Friday, November 13, 2009

An amazing expedition, now safely completed.
Khara Khoto Fort in the Gobi Desert, Inner Mongolia.
Mazartag Fort in the Taklamakan desert, China.

For a preliminary selection of pictures, click here...
Click on the first picture to enlarge it, then click the 'next' arrow to view.

Sunday, November 01, 2009

Rockets and Forts in the Gobi
25th October 2009 - We drove North and reached the well laid-out town of Jiayuguan. Here we visited the great Ming fort. This historic building stands on a big hill which marks the very edge of the Gobi desert. It is a formidable structure with high walls, double ramparts, guard house, battlements and ornate, pagoda-styled watch towers. It presided over the changing loyalties of the Mongolian border and manned the patrols on this section of the Great Wall. The 'Wall' itself is unbreachable and runs from a precipitous gorge at one side before snaking off across the mountains on the other. The whole fortification is a tiumph of medieval engineering and tactical design and a grand statement of pure military might. Little surprise it was never taken.

26th October 2009 - Our journey across the Gobi continues. We drove northwards up the Ruo Shui river which rises in far-away Tibet and flows right across the Gobi desert. It disappears into lake Sogo Nur on the Mongolian border. The fertile banks support good cultivation as we started and this thinned out and disappeared as we reached deeper into the Gobi.

The road was well surfaced and clearly a military supply route. We reached a flat barren tract of desert, as flat as the eye could see, and we knew we were entering China's top secret defence installation and rocket launch site. We concealed all maps, 'gps' receivers and cameras. We were stopped at a checkpoint where our passports were submitted for examination. The guard looked us up and down suspiciously and then rang through our details to the guard commander.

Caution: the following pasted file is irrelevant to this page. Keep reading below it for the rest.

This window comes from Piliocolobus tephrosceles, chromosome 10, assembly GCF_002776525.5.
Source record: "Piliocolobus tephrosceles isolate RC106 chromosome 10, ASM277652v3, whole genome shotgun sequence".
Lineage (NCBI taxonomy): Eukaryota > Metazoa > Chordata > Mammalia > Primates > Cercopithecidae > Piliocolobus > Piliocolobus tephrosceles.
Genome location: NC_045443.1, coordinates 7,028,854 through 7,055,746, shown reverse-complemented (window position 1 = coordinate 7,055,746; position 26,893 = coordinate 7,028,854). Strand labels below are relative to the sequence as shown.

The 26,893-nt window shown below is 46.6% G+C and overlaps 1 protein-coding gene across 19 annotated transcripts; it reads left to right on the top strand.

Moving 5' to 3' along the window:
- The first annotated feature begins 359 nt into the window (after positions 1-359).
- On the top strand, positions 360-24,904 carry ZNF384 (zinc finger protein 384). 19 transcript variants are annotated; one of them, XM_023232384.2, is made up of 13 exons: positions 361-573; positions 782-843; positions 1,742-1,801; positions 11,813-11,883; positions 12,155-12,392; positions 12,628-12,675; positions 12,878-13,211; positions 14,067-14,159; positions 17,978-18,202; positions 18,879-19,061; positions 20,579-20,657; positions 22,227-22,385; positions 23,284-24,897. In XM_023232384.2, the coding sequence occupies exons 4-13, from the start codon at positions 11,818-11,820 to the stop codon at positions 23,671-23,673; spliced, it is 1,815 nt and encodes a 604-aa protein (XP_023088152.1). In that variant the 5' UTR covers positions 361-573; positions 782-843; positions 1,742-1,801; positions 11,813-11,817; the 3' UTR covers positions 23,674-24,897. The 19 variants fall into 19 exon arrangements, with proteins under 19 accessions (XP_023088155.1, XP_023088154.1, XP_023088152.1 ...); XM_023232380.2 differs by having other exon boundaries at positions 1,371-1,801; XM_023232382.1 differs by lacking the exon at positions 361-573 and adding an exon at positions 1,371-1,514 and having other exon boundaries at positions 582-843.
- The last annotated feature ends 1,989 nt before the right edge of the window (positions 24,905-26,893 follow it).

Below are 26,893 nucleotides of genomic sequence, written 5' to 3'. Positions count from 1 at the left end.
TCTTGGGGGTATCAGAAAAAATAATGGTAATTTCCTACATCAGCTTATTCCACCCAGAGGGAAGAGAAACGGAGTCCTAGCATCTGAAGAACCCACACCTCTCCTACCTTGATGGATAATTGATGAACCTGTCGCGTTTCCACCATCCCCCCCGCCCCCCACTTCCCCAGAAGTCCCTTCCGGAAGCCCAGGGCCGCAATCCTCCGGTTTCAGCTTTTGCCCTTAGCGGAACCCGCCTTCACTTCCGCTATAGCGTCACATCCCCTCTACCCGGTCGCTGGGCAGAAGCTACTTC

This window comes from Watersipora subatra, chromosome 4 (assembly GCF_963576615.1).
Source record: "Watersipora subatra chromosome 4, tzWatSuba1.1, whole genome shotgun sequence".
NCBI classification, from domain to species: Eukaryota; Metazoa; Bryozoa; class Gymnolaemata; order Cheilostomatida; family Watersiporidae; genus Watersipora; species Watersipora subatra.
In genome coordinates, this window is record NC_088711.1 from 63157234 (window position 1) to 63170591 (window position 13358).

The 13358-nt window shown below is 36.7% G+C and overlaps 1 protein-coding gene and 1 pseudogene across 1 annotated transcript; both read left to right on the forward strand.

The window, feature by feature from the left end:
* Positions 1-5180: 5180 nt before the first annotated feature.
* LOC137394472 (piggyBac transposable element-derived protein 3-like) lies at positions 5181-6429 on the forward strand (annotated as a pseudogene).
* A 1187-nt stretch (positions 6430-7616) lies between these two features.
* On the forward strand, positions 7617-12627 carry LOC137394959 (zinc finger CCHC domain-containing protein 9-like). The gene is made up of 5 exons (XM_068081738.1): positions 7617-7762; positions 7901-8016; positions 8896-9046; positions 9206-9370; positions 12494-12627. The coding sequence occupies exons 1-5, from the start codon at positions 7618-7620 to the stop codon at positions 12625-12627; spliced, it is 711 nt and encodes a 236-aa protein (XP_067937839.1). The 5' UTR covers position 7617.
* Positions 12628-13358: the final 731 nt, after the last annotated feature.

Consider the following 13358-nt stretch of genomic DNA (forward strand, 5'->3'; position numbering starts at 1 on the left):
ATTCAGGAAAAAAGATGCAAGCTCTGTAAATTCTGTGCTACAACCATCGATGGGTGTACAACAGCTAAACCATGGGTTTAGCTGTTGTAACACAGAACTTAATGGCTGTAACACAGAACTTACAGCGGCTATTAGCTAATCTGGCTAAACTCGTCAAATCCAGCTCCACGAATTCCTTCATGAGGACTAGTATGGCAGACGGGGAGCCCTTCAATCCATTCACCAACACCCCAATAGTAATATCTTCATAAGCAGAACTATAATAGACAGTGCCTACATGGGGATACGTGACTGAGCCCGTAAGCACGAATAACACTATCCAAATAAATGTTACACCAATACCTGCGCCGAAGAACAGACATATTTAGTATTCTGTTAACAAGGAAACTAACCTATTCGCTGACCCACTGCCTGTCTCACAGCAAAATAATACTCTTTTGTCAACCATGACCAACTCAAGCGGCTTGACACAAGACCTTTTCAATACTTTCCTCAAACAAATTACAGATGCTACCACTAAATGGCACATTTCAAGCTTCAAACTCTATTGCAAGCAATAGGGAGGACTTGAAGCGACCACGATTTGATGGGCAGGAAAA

"Four eenglish tavellers, all velly old, combined ages 300 years..."
"Ah ! So...", spluttered the captain, "300 years... let them pass".

We were waved onto a desert piste which by-passed the military garrison and rejoined the surfaced road further on. A fighter aircraft zoomed low overhead and then landed nearby. By the hangar were rows of fighter aircraft lined up. On our south side were numerous radar tracking installations. The barbed wire boundary fence went on and on until we reached another check point. And there, directly ahead was the rocket launch pad, clear for all to see.

James Bond would have been amazed. Jian-Hu was amazed too, this uninhabited and highly sensitive area had been out of bounds to Chinese and foreigners alike, until very recently. The secrecy of the site had been blown away when NASA published satellite pictures of the whole world on the internet. No hiding place remains and we identified the rocket site from the Google Earth picture we (improperly) carried with us.

However we are not spies and our goal lay further north. We sped on towards Mongolia across the increasingly barren reaches of the Gashun Gobi until we could see, in the far distance, the outline of hills that mark the Mongolian Border. We were nearing our goal, Khara Khoto.

29 October 2009 -
The medieval fort of Khara Khoto lay some way off our route and Ray Bird had prepared satellite pictures and gps fixes determining our turn-off point across the sand. But we were surprised, and a little disappointed, to find a newly consructed road leading to the fort. We thought we would be blazing a new trail to this forgotten fort but the Chinese Ministry of Culture had got there first.